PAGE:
His mother, unable to care for him, put young John on a train to Chicago to live with Mrs. Knutsson’s older sister, Hilda, and her husband, James L. Strom, residents of Evanston. Mrs. Knutsson died in 1933, so John was eventually adopted by them. They had immigrated to the U.S. much earlier.
Mr. Strom said he started kindergarten speaking only Swedish. His kindergarten teacher, Ms. Johnson, spoke Swedish, and this made the transition to school a bit easier.
As he was settling into his new life in Evanston, Mr. Strom said, a relative from Sweden traveled to the United States to petition the court to obtain custody of him and take him back to Sweden. John, 10 years old, was present at the court hearing, along with his Aunt Hilda and Uncle James. The judge, as Mr. Strom says he remembers it, turned to him and asked him with whom he would prefer to live. Mr. Strom said he turned to his aunt and uncle and told the judge he wanted to stay with “my mother and father.” The judge listened to young John’s wishes, and he remained with Hilda and James Strom in Evanston.
Studying war files, Mr. Bergheim found Mr. Strom’s name in a document showing which soldiers belonged to a specific infantry company. His Evanston address was there, so they were sure it was the right person. And since his name was not included in a list of killed soldiers, John’s family in Sweden were rather sure that John had survived World War II.
Mr. Bergheim wrote, “An important component to this mystery was the article published in the RoundTable in 2011. Among other details our family read in the article was that John had graduated from high school in 1941 and that he had participated in World War II in northern Italy, eastern France and Germany. The name of his company was also mentioned in the article. The information corresponded with the information we had obtained from the war files. In the Census of 1940, we found that John had passed two classes at Evanston Township High School, so we imagined that he had graduated in 1941.”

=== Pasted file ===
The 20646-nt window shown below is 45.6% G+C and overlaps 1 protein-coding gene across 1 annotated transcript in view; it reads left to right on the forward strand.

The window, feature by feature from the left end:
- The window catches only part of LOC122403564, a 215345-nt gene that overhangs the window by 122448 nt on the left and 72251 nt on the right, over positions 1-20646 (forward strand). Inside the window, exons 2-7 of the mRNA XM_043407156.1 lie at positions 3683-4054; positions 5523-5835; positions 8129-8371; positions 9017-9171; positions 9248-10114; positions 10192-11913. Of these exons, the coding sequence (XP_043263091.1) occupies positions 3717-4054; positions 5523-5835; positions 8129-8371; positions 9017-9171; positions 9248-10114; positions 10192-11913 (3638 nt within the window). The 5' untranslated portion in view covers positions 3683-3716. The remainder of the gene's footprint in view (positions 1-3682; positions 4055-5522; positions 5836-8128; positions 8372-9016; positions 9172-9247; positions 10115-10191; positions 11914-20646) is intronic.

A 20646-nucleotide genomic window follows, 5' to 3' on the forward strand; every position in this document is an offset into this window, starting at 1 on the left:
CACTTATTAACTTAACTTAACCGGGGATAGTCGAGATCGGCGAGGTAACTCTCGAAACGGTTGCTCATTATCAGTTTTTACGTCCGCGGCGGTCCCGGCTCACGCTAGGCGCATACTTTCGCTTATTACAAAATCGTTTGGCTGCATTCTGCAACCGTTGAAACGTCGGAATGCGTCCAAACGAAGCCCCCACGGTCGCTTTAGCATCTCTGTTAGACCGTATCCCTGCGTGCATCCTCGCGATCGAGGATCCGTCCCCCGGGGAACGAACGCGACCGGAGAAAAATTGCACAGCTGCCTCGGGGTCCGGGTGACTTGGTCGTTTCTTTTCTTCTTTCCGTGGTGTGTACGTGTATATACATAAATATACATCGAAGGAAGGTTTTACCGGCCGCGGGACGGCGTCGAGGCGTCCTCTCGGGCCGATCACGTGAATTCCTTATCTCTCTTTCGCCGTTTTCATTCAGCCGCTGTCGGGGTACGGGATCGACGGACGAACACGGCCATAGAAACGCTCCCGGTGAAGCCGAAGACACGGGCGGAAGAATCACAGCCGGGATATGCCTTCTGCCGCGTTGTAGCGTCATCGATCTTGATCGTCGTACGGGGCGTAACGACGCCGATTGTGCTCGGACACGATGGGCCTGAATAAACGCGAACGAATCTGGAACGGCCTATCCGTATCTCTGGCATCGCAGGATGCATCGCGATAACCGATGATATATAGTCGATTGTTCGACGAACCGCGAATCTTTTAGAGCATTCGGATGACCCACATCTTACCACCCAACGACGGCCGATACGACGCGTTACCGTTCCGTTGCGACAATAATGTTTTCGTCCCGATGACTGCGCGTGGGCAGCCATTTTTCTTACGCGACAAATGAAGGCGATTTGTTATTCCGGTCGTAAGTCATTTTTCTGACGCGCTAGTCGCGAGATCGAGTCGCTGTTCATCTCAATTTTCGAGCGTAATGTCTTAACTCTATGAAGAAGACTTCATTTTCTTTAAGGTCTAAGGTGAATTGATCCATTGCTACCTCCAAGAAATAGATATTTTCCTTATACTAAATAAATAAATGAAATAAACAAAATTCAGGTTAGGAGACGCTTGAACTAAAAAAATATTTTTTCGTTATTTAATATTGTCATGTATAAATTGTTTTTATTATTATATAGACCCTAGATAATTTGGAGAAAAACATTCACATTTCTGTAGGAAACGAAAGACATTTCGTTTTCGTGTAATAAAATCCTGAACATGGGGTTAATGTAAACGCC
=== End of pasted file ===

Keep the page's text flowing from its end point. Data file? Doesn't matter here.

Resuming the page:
Later, Mr. Bergheim found a “voting document” from the presidential election of 1992. His final step was to search in the White Pages.
“There,” said Mr. Bergheim, “I found a person named John A. Strom.” Mr. Bergheim recently emailed this writer that he had Skyped with John and Doris Strom and their daughter, Barbara, and her husband, Dave, who were visiting from Florida.
Mr. Bergheim said he took them on a virtual tour through Hällevik with Google Street View. “So they saw exactly the same on their screen as I did on mine,” he said. “It’s amazing what we can do today. I could show them houses of relatives and places in Hällevik which are interesting and important to John. They liked the tour very much.”
So the picturesque little fishing village in southeast Sweden where John Strom was born became the focus of the Skype tour. Mr. Strom’s first cousin Anna Bergheim and her brother Henning Knutsson provided background, which Mr. Bergheim translated: The house is situated about 50 meters from the sea. The men in Hällevik fished for herring, which was the main catch. Sometimes in the spring they could catch salmon. Herring was fried, boiled, made into soup and also preserved with a variety of spices. A lot of herring was taken away from Hällevik by horse and wagon to other areas in the south of Sweden. Herring was transported by train to a city east of Hällevik named Karlshamn; this train was called “the herring train.”
A place of which Mr. Strom said he has no memory became vibrant and alive as he and his family were able to see and share their heritage with their cousin, Lars-Inge Bergheim. The technology available today brought together a family that lost contact decades ago and are a “family” once again.